At the cost of an embarrassing revelation, let me say that I was not planning to read this book straight through, thinking instead that I would jump around to get enough of a feeling for it to be able to write a review. But I was so captivated—so charmed—that I devoured it. I know of no higher praise for an author.

(*In an email the author recently wrote: “You might be interested to know that I saw Abi (the woman from the quote you used) last year on a trip back with my husband and my son. The reunion was so wonderful, like finding my family after so many years. I joked with her about how she used to make fun of me, and she said, ‘Really, I did that?’ and she was genuinely chagrined.”)

Author Interview: Sarah Erdman

  1. Why did you write this book?

I had to. When I finished my Peace Corps service in Côte d’Ivoire in spring 2000, I traveled overland from Nairobi to Johannesburg. While we saw and did some amazing things, West Africa was the Africa I understood and loved, and I missed it terribly. Oddly enough, my culture shock came not when I returned to the States, but when I rode into South Africa from Mozambique on the fanciest bus I had seen on the continent. We stopped at a gas station with a big, shiny convenience store and a deli and I panicked—I wasn’t ready to return to the Western world yet, especially when I was still in Africa. I realized what I had to do next was write the experiences I had lived and tell the stories of the people of my village. Friends of my family had a house in the Montana Rockies that was empty at the time, and so I settled in there by myself and wrote for three straight months. It was my way of reacclimatizing to my own country, of processing all I had experienced in West Africa.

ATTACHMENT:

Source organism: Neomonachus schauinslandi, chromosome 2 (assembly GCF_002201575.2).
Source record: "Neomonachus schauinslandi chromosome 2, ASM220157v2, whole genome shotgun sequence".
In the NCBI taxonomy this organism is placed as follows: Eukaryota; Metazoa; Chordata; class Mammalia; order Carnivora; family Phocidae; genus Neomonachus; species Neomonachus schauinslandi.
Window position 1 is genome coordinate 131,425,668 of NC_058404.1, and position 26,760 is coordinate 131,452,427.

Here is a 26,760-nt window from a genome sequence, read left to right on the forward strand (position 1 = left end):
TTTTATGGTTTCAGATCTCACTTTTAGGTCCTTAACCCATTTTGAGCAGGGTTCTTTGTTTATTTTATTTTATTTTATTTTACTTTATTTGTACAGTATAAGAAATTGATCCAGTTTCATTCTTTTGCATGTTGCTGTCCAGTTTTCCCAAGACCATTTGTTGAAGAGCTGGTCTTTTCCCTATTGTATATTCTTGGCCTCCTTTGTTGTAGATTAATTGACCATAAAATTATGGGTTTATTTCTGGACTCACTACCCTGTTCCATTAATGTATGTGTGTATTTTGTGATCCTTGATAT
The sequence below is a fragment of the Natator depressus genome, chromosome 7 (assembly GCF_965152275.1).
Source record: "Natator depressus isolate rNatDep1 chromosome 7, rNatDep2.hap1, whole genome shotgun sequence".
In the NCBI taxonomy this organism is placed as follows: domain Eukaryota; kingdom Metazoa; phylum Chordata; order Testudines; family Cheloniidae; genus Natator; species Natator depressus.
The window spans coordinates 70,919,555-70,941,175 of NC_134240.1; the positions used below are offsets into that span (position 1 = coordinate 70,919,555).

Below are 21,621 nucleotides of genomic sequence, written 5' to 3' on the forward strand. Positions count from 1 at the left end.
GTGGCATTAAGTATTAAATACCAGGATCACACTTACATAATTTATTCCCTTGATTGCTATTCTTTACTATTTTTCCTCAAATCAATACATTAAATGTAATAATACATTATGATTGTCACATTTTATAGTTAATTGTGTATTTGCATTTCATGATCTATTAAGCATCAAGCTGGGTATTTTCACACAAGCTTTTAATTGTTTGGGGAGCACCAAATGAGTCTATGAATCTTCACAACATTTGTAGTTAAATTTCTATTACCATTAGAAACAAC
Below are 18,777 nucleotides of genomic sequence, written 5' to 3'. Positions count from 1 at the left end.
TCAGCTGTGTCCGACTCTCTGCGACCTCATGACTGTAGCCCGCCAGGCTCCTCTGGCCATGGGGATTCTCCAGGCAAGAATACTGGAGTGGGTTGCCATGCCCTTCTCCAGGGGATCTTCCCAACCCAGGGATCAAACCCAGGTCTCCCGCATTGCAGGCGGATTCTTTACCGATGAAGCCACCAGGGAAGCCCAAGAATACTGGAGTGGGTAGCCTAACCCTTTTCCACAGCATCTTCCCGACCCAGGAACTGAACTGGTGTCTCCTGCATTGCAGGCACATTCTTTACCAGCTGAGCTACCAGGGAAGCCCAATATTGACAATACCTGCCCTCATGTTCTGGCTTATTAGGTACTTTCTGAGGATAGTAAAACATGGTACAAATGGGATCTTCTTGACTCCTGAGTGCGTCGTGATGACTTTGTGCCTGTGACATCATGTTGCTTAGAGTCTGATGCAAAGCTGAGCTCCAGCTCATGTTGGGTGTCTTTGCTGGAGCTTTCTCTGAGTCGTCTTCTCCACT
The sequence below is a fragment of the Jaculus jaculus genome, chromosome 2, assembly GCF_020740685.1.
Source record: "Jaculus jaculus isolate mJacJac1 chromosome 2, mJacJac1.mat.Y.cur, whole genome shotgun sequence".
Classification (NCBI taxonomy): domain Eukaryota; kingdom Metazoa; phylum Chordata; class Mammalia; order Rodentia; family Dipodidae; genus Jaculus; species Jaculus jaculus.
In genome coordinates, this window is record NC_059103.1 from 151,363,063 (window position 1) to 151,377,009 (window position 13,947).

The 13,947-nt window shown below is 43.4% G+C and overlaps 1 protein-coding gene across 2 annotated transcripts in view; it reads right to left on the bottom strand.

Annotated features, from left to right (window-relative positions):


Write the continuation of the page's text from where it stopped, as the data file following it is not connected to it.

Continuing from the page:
1. What is the most important thing you want readers to take away from this book?

My greatest takeaway from living in a remote traditional village with no running water and no electricity—where funerals involved many hours of dancing and medical issues were tied up with sorcery—was that, in the end, we are not all that different. The village nurse said, soon after I arrived, “Americans think we all live in trees and wear animal skins.“ At the time, I couldn’t argue otherwise. In writing the book, I sought to smash American stereotypes of Africans, help my readers develop an understanding of West Africans as nuanced, multi-dimensional people that share many of the same fundamental worries and joys as Americans do.